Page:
WATCH LIVE: Ex-FBI chief James Comey testifies about conversations with Trump

Former FBI director James Comey is testifying before the Senate Intelligence Committee about of his meetings with President Donald Trump and whether the president pressured him to abandon a probe touching on White House relations with Russia.

In an unusual move, the committee released Comey’s prepared remarks on Wednesday afternoon. The seven-page document outlines his relationship with Trump, some details of which had already been leaked to the press in the weeks following his firing, including that the president asked Comey for his loyalty.

READ MORE: Trump asked for loyalty, Comey promised honesty ‒ ex-FBI director’s prepared remarks

Trump fired Comey on May 9, faulting him for failing to find intelligence community leakers feeding information to the media.

The vice chairman of the Senate Intelligence Committee, Mark Warner (D-VA), says this is not a “witch hunt” or “fake news,” but rather an effort to protect the US from a “new threat” which will not be going away anytime soon.

Comey said that although he understood when he was hired in 2013 that he “could be fired by the president for any reason or no reason at all,” the “shifting explanations” he was later told “confused me and increasingly concerned me.”

He said that President Trump repeatedly told him that he had “talked to lots of people” about him, and that he had learned Comey was doing a “great job.”

“So it confused me when I saw on TV that the president fired me because of the Russian investigation,” he said.

Comey said the Trump administration chose to “defame me and more importantly the FBI” by saying they had lost confidence in him.

Comey said he has “no doubt” that Russians attempted to interfere in 2016 election, or that they were behind the hacking of the DNC, or the intrusion into voting systems.

When asked whether confident votes had been altered, Comey said he had seen “no indication of that whatsoever.”

When asked whether Trump asked him to stop the Russia investigation, Comey responded by saying “not to my understanding, no.” He went on to say that no one had asked him to end the investigation.

Comey defended his decision to publicize email investigation results, after he was asked if he had learned anything since which would have changed that decision.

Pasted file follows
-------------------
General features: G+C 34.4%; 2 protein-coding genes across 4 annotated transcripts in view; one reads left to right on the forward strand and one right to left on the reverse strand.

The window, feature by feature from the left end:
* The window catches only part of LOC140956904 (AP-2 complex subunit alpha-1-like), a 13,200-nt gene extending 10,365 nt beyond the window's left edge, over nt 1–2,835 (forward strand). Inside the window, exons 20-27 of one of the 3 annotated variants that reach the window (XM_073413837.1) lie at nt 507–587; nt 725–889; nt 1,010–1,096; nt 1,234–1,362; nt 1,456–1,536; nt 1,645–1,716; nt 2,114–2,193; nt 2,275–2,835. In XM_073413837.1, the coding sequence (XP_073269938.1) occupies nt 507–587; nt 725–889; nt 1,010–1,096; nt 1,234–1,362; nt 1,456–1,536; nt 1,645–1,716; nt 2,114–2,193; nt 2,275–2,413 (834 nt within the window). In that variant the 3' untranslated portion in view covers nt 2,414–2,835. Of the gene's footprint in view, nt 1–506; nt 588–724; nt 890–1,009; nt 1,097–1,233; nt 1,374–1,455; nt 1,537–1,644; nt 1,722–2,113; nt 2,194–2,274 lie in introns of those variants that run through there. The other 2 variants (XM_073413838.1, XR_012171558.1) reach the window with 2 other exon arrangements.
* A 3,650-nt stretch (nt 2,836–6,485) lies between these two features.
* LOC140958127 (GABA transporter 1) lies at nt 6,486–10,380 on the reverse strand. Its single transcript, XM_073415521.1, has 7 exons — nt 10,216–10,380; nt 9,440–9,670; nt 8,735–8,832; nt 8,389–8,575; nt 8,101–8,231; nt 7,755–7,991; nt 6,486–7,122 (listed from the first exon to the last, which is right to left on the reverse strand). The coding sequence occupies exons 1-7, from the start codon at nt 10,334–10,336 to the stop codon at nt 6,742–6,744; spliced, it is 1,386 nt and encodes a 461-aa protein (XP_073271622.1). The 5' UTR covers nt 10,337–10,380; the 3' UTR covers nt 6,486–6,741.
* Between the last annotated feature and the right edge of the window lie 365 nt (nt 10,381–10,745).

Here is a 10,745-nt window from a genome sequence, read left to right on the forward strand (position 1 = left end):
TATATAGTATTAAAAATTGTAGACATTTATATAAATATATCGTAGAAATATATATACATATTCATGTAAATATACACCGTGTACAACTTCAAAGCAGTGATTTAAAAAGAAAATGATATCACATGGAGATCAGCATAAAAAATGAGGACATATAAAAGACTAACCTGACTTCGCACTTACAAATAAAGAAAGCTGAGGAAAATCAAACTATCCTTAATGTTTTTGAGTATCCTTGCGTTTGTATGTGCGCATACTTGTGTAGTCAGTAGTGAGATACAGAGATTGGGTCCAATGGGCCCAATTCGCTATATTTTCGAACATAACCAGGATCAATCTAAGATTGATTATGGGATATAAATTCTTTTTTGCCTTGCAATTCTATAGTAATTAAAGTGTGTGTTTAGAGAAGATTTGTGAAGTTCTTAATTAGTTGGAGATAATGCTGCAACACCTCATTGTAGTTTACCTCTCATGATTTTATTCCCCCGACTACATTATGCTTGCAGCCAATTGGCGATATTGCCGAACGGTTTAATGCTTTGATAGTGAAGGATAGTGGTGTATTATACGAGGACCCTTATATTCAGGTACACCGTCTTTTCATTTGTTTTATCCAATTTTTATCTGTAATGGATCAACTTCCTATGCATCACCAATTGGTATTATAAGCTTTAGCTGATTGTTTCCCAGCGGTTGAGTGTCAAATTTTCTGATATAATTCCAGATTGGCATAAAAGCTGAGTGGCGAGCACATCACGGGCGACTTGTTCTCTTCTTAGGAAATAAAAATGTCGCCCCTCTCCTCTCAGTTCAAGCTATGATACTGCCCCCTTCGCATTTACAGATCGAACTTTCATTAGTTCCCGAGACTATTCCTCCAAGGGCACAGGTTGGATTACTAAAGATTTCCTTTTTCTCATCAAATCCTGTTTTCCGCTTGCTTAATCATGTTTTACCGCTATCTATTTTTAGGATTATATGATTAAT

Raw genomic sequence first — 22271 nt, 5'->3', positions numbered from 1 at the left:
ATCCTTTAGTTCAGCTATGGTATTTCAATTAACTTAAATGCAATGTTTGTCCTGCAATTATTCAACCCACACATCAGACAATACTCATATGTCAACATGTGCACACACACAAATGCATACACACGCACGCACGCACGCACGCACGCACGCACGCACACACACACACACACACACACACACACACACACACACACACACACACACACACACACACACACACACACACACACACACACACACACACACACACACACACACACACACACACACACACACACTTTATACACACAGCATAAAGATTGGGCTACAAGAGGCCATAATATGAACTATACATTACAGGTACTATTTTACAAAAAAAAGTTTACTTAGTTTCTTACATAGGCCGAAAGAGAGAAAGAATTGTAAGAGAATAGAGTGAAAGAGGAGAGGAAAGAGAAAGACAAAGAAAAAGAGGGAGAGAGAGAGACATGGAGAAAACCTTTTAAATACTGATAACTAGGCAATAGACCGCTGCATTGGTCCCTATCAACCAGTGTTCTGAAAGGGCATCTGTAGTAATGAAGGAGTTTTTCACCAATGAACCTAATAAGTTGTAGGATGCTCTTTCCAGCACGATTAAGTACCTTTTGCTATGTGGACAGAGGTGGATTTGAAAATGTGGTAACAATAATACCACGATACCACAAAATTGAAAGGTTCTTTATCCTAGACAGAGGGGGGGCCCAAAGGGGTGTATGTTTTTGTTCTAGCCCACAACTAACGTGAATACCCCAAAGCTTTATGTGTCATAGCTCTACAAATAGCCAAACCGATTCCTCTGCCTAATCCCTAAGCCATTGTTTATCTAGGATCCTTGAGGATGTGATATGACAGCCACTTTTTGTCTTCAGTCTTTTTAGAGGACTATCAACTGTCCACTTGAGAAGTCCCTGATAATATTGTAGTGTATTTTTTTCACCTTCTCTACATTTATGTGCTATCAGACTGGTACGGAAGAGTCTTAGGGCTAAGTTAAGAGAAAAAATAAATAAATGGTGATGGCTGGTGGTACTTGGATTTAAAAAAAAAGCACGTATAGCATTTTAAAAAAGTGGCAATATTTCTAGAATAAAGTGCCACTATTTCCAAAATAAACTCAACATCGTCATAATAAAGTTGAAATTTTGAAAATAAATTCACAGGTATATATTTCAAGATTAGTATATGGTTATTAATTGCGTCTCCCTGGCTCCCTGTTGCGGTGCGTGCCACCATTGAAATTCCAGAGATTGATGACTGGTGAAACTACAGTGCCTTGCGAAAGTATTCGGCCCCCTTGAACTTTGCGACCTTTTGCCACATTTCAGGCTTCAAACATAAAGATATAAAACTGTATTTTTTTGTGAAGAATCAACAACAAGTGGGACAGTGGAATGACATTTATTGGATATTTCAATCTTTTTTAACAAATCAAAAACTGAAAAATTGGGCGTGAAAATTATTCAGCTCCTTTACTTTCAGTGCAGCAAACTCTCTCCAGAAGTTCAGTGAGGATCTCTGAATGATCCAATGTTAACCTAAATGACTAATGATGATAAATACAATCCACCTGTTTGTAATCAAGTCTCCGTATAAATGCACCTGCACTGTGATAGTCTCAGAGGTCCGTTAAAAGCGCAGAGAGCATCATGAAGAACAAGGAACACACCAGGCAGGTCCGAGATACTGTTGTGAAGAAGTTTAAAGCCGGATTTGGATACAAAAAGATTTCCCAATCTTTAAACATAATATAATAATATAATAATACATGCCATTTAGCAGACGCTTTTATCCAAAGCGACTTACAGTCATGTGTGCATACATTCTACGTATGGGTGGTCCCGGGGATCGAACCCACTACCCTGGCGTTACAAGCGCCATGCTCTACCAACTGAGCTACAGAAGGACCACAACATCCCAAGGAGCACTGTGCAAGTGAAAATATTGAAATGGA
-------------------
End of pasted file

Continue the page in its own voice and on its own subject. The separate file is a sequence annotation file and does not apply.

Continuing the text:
“Honestly, no. I think it was the best way to try to protect the justice institution, including the FBI,” Comey said.

Speaking about a January 6 meeting with Trump in Trump Tower, Comey said he felt he needed to create a written record of the meeting due to “circumstances, subject matter, and the person I was interacting with (Trump).”

“I was honestly concerned he might lie about the nature of our meeting,” he said, speaking of Trump, who was president-elect at the time of the meeting.

“I think I did it after each of our nine conversations. I knew that there might come a day when I might need a record of what happened, to defend not just myself, but the FBI and our integrity,” Comey said.

When asked if the meeting with Trump was the only presidential meeting he ever felt the need to create a written record for, Comey said “that’s right, senator.”

Comey said that after inauguration, the president whispered in his hear that he was “really looking forward to working” with the FBI director.

Comey also spoke of having the feeling that Trump was “looking to get something in exchange for letting me stay in my job.”

He confirmed that Trump was not under investigation during his time at the FBI.

Referencing a probe into ex-national security adviser Michael Flynn, Comey said that Trump said “I hope you can see your way clear to letting this go.”

When asked why he believes he was fired, Comey said: “I don’t know for sure, I take the president at his word that I was fired because of the Russian investigation…”

On the Flynn investigation, Comey said: “The controversy was whether Flynn lied to VP about nature of his conversations with Russians. What he wanted me to do is drop any investigation connected to Flynn’s account of his contacts with the Russians.”

Senator Marco Rubio (R-FL) asked Comey to confirm that the president asked three things of him: Be loyal; let the Mike Flynn investigation go; and tell the American people that I’m not personally under investigation. 

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Director of National Intelligence Dan Coats (L) and National Security Agency Director Adm. Mike Rogers (R) © Jim Watson

Despite stating earlier in the hearing that he felt Trump was “looking to get something in exchange for letting me stay in my job,” Comey seemed to later backtrack during the questioning.

“I don’t know I would go that far. I got sense my job would be contingent on how he felt I conducted myself and whether I demonstrated loyalty,” he said.

Comey said he shared Trump’s three requests for him with the deputy director of the FBI and his counsel, the chief of staff, general counsel, and the number 3 person at the FBI, the head of the national security branch.

Asked once again about why he didn’t tell Trump that it was inappropriate to clear the room and ask him to let the Flynn investigation go, Comey said that he did speak with the attorney-general and the new deputy attorney-general.

“I told the attorney-general, it can’t happen that you get kicked out of the room and the president talks to me,” but said “I didn’t want to alert the White House until I figured out what we were going to do with this” in an investigative sense.

Via RT. This piece was reprinted by RINF Alternative News with permission or license.